It was because of the court decisions above-mentioned that section 18 of article VI of the Constitution of the State of New York was amended by adding to the said section the further grant of power to the Legislature to "provide that the territorial jurisdiction in civil cases of any inferior or local court now existing or hereafter established in any city or of justices of the peace in cities shall extend throughout the county or counties in which such city may be located." Subsequent to this amendment to the Constitution, the Legislature, by chapter 413 of the Laws of 1931, amended the act creating the City Court of Rochester, by inserting in section 493 of the said act the following sentence: "In an action wherein the plaintiff, or if there are two or more plaintiffs, where one of the plaintiffs, is a resident of the city of Rochester, the summons may be served in a town of the county of Monroe adjoining the city of Rochester." The constitutionality of this amendment to the City Court Act of Rochester, was questioned in Rochester Exposition Assn. v. Bogorad ( 149 Misc. 200) and in that case Judge LYNN of the Monroe County Court held that the amendment was a constitutional enactment. In view of the fact that the case of Kaufman v. Gillespie, decided by Judge O'CONNOR of the Monroe County Court on November 20, 1947, has been cited in the briefs submitted on this appeal, it should be pointed out that the jurisdictional question raised in the said case was whether the City Court of Rochester possessed jurisdiction in an action brought by residents of towns adjoining the city of Rochester and in which process was served in the city of Rochester. No such question of jurisdiction is involved in the present case as all of the parties are residents of towns which do not adjoin the city of Rochester. This court finds itself in complete agreement with the decisions reached in the Rochester Exposition Assn. and Kaufman cases ( supra).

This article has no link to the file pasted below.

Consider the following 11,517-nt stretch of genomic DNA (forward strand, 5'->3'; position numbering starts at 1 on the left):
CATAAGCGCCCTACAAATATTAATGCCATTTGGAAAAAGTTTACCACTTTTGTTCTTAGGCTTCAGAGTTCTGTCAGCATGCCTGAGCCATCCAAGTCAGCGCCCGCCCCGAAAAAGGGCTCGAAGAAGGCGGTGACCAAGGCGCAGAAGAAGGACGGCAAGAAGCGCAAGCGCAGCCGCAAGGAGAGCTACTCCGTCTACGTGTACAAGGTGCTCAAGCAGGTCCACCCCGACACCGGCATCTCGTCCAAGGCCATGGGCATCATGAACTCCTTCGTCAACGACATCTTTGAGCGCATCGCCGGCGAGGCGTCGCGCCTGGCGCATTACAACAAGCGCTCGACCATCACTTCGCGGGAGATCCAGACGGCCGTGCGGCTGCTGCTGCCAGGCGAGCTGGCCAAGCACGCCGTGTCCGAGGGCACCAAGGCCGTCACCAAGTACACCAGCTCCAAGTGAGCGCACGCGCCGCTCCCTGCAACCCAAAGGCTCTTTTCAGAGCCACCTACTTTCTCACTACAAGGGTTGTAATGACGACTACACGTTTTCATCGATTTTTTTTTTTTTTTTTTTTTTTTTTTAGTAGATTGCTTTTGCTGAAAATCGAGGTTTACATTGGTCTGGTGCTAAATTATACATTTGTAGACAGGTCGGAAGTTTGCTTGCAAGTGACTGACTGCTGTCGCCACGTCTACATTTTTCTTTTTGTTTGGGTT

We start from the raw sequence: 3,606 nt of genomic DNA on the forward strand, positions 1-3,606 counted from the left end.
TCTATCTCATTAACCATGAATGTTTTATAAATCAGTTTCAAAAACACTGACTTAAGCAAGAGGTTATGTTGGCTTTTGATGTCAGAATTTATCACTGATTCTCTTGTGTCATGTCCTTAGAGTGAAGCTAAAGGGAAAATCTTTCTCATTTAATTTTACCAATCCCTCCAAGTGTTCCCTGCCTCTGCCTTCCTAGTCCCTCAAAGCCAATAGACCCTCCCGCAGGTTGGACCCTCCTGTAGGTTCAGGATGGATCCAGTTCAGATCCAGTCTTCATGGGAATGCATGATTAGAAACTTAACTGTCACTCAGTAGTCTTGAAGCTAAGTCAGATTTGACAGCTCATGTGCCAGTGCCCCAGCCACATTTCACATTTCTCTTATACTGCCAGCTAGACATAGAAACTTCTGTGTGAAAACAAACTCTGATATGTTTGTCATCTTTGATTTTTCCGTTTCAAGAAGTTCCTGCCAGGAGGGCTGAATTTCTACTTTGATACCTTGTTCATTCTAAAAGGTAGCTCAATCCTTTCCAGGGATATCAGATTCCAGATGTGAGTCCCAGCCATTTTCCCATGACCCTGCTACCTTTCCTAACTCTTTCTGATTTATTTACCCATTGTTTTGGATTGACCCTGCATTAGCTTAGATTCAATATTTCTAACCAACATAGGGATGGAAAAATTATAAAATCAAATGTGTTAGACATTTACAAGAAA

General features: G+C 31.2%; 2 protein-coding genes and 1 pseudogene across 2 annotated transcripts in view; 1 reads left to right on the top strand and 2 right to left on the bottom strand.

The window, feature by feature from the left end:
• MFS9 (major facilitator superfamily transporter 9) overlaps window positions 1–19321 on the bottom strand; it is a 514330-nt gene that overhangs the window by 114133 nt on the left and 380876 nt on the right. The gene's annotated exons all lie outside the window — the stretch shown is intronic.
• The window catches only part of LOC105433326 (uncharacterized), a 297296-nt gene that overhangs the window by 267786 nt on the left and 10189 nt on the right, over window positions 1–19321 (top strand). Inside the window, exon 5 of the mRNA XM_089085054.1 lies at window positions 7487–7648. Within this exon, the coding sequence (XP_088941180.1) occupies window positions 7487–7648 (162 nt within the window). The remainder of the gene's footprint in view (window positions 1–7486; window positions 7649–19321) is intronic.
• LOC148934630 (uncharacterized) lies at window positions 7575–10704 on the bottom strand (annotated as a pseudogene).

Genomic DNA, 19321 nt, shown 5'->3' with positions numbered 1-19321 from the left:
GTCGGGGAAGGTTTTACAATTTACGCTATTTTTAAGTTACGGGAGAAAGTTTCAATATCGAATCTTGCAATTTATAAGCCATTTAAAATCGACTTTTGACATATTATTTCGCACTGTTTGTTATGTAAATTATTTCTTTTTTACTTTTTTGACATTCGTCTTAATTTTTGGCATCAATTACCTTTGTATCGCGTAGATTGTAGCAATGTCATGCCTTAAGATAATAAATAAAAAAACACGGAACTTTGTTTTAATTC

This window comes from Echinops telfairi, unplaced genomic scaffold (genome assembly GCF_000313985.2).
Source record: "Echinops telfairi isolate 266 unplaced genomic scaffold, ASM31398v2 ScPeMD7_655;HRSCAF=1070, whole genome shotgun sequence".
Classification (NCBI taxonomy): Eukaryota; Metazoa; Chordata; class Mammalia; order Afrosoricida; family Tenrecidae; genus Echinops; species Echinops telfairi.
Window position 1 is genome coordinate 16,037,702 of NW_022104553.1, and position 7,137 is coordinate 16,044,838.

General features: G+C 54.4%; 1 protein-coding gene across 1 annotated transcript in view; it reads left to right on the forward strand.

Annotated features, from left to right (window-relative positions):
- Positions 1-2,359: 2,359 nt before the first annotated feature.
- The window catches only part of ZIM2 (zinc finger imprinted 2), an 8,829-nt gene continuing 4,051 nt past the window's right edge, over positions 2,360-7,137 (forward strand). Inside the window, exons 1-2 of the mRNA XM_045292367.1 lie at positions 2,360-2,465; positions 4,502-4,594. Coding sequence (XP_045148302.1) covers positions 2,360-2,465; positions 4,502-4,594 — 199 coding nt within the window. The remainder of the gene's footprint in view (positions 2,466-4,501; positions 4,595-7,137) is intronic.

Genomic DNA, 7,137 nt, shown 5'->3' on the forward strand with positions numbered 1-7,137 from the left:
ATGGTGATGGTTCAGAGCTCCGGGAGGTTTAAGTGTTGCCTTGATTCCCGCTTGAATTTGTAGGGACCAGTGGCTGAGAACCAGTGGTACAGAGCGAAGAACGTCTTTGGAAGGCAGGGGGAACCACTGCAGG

It is provided by section 521 of the Rochester City Charter (as amd. by L. 1922, ch. 483) that the provisions of the Justice Court Act (L. 1920, ch. 937) shall apply to the said court except so far as they may be inconsistent with the provisions of the said act and that for the purpose of applying the said provisions, the Rochester City Court shall be deemed a justice court; that each judge of said court shall be deemed a justice of the peace; and the City of Rochester shall be deemed a town of Monroe County. Section 10 of the Justice Court Act, therefore, becomes applicable to the City Court of Rochester and that section provides, in part, as follows: